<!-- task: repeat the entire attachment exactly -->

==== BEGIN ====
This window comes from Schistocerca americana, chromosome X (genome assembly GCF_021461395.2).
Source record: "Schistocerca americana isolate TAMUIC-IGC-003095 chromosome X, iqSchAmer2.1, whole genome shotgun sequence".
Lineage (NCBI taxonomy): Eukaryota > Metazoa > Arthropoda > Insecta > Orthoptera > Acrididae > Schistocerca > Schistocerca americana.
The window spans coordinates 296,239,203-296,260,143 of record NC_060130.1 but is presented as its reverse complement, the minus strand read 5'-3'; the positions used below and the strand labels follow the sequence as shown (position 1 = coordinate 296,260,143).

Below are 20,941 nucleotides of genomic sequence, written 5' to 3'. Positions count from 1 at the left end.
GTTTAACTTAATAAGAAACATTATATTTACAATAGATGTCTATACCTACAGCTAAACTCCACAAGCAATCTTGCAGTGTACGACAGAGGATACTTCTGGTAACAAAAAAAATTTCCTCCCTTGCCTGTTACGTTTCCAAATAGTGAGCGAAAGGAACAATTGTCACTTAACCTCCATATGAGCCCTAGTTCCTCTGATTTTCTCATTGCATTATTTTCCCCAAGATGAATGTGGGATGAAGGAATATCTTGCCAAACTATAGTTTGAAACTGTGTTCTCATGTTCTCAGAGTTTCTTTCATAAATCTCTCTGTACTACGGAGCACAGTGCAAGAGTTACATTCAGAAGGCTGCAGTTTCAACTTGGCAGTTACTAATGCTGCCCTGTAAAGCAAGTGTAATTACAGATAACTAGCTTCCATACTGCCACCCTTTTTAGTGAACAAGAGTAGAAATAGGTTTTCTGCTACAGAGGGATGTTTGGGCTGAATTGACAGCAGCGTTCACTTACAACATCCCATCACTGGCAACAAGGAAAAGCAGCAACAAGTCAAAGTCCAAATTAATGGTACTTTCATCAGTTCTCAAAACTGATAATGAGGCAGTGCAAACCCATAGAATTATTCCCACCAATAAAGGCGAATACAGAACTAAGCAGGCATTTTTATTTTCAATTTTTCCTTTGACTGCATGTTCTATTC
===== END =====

This window comes from Schistocerca americana, chromosome X (genome assembly GCF_021461395.2).
Source record: "Schistocerca americana isolate TAMUIC-IGC-003095 chromosome X, iqSchAmer2.1, whole genome shotgun sequence".
Lineage (NCBI taxonomy): Eukaryota > Metazoa > Arthropoda > Insecta > Orthoptera > Acrididae > Schistocerca > Schistocerca americana.
The window spans coordinates 296,239,203-296,260,143 of record NC_060130.1 but is presented as its reverse complement, the minus strand read 5'-3'; the positions used below and the strand labels follow the sequence as shown (position 1 = coordinate 296,260,143).

Below are 20,941 nucleotides of genomic sequence, written 5' to 3'. Positions count from 1 at the left end.
GTTTAACTTAATAAGAAACATTATATTTACAATAGATGTCTATACCTACAGCTAAACTCCACAAGCAATCTTGCAGTGTACGACAGAGGATACTTCTGGTAACAAAAAAAATTTCCTCCCTTGCCTGTTACGTTTCCAAATAGTGAGCGAAAGGAACAATTGTCACTTAACCTCCATATGAGCCCTAGTTCCTCTGATTTTCTCATTGCATTATTTTCCCCAAGATGAATGTGGGATGAAGGAATATCTTGCCAAACTATAGTTTGAAACTGTGTTCTCATGTTCTCAGAGTTTCTTTCATAAATCTCTCTGTACTACGGAGCACAGTGCAAGAGTTACATTCAGAAGGCTGCAGTTTCAACTTGGCAGTTACTAATGCTGCCCTGTAAAGCAAGTGTAATTACAGATAACTAGCTTCCATACTGCCACCCTTTTTAGTGAACAAGAGTAGAAATAGGTTTTCTGCTACAGAGGGATGTTTGGGCTGAATTGACAGCAGCGTTCACTTACAACATCCCATCACTGGCAACAAGGAAAAGCAGCAACAAGTCAAAGTCCAAATTAATGGTACTTTCATCAGTTCTCAAAACTGATAATGAGGCAGTGCAAACCCATAGAATTATTCCCACCAATAAAGGCGAATACAGAACTAAGCAGGCATTTTTATTTTCAATTTTTCCTTTGACTGCATGTTCTATTC